?

When you are reading an arc about a battle/war from which do you prefer to read?

  1. Perspective of 1 Character

  2. Perspective of 2-3 Characters

  3. Perspective of 3+ Character

  4. Perspective of the two armies facing off

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  1. Seraph751
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    Seraph751 If I fell down the rabbit hole...

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    War Strategy & Tactics

    Discussion in 'Plot Development' started by Seraph751, Apr 30, 2016.

    So I am working on a battle arc for a fantasy novel which is basically a medieval/magic combo with other races thrown in. I completely scrapped a battle due to it being a discombobulated mess- very frustrating grrrrrr so now I am working from the ground up on a 'Battle Model'! References for research would be fantastic, but if that's not your style then tips and suggestions are welcome. :) I am thinking I may have to start with 3 markers (1 for the antagonist army, 1 for the protagonist army, and 1 for movement) and a series of numbered pages to start with before going into to more detail.
     
  2. Sack-a-Doo!
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    Sack-a-Doo! Contributing Member Contributor

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    One of the top books on battle strategy is Erwin Rommel's Infantry Attacks (1935). Even Patton read it.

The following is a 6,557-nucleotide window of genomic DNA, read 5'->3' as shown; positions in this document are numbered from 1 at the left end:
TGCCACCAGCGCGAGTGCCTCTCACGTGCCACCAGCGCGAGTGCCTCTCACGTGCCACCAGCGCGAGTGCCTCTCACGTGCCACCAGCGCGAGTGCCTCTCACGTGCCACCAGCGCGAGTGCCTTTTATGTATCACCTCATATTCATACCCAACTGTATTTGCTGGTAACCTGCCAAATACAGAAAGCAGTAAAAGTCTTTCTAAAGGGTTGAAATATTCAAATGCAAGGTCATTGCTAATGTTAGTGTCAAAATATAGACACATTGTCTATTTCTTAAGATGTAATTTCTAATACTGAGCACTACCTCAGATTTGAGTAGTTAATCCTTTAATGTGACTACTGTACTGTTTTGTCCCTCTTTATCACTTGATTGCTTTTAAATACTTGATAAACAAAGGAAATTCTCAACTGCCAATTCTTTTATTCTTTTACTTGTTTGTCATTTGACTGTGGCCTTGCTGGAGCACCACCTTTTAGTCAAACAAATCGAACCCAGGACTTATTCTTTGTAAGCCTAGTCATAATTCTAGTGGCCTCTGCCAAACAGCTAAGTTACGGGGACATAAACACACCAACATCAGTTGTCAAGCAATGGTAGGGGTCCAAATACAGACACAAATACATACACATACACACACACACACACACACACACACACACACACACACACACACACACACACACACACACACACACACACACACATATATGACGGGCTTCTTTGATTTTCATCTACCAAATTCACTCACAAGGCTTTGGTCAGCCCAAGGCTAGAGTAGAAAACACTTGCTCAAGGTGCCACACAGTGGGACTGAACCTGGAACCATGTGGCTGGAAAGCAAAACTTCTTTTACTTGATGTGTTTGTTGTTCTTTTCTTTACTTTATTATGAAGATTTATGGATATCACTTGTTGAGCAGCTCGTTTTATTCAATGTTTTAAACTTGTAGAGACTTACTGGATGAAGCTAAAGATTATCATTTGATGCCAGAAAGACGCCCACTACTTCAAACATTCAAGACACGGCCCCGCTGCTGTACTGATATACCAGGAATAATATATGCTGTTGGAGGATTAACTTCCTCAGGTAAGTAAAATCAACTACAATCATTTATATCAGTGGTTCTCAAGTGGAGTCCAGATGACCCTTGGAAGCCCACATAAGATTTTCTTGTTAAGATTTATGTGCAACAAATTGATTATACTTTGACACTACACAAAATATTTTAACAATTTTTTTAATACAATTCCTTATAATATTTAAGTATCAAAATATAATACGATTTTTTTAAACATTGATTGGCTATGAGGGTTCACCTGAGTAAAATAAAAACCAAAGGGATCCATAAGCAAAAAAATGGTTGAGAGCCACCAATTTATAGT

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  3. Lifeline
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    Lifeline The Dark - not in Wonderland Supporter Contributor

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    I take it you are not considering civil war - because for that I have a host of reference works ;)

    Referring to your poll, that depends entirely on how many MC's you have. And on how complicated your plot is.

    In my civil war I have four MC's, wayhay! And the reader just has to cope but then a civil war is a really complex issue :D
     
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  4. zoupskim
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    zoupskim Contributing Member Contributor